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Archive for February, 2012

Pulpit in St. Pierre Cathedral, Geneva

A pivotal pulpit in the Reformation (St. Pierre Cathedral, Geneva, Switzerland)

The band likes to pick on me for my interest in church history. On tour, some nights when it’s my turn to drive a late-night shift, I’ll pop on some church history lectures to keep me awake. The running joke is that it puts them to sleep. It’s a win-win!

While Reilly was in Europe last summer I read a biography on Martin Luther, which was neat to read while being so close to the birthplace of the Reformation. We got to visit Zwingli’s church in Switzerland too, although I still know very little about Zwingli.

What I do know is that Zwingli didn’t agree with Luther (although they wished they had) on the presence of Christ at the Lord’s Supper. He drowned some Anabaptists, which is the tradition I grew up in. And he was killed in battle (Luther suggested it may have been divine judgment for a minister wielding the sword). Zwingli is on a list of bios I want to read. If you know a good one, please share it with me!

In college, I studied in Rome for 10 months, which is where part of my fascination with church history began. Go there. You’ll understand what I mean.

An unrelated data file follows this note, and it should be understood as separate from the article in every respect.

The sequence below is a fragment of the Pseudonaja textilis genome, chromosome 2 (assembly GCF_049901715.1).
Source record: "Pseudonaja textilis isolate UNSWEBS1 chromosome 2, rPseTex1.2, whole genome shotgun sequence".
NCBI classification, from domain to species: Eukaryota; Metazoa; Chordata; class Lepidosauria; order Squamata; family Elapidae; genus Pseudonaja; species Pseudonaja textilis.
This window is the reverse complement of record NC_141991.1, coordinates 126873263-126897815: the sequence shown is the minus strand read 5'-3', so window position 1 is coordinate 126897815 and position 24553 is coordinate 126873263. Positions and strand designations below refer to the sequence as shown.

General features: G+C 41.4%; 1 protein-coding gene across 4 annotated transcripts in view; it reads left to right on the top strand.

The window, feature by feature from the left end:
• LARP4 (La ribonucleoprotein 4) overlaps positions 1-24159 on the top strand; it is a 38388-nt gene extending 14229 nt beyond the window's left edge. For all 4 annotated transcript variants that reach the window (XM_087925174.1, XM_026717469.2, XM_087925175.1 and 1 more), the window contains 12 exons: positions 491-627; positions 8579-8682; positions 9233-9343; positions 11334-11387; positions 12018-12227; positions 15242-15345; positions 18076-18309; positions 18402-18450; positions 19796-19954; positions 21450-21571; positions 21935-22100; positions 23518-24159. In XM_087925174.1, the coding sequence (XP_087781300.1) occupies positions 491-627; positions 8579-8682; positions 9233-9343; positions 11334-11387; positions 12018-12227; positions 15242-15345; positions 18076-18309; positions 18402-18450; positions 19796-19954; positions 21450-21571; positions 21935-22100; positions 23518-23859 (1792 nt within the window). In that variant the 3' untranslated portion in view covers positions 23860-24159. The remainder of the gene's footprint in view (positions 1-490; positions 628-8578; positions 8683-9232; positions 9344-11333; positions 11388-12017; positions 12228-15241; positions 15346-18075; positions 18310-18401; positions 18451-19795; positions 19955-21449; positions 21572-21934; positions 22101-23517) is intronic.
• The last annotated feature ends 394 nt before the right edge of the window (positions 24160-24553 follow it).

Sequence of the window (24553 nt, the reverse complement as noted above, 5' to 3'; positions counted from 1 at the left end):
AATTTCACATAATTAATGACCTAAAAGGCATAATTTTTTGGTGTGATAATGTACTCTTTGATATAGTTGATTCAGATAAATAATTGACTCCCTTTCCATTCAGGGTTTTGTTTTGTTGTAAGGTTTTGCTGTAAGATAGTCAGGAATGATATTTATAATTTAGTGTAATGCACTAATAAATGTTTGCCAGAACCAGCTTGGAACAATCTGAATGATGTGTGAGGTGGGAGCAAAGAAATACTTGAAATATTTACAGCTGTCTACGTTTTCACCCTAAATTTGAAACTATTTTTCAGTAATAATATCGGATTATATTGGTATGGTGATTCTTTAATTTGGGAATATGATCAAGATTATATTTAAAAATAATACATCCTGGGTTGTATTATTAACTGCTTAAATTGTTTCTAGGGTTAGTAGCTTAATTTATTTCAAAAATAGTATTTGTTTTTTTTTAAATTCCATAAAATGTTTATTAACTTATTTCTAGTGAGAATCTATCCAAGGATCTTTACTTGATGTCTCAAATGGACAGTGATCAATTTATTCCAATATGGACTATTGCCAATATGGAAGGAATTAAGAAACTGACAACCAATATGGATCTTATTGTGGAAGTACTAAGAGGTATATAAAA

There is much that intrigues me about church history. The doctrines of grace that are so central to my relationship with God seemed so fuzzy to the church fathers until Augustine. Many Christ-followers, in the early church especially, were willing to lay down their lives as martyrs for their faith. They knew that this world was not their home and were “looking forward to the city with foundations, whose architect and builder is God.” (Heb 11:10)

I’m by no means an expert in any of this… it’s way too vast. And that’s the very thing that attracts me to it. I don’t feel like I’ve “got it down.” As easy as it is to look back and see the many terrible mistakes and sins of the past, there is still so much to learn.

Sure, Christians throughout history had their blind spots. But I imagine we do, too. I wonder, could a Christian living hundreds of years ago speak more clearly into my blind spots precisely because they weren’t raised in the suburbs, living in comfort, and breathing postmodernism?

Call me crazy… it’s the sort of question that keeps me up at night.

– Matthew

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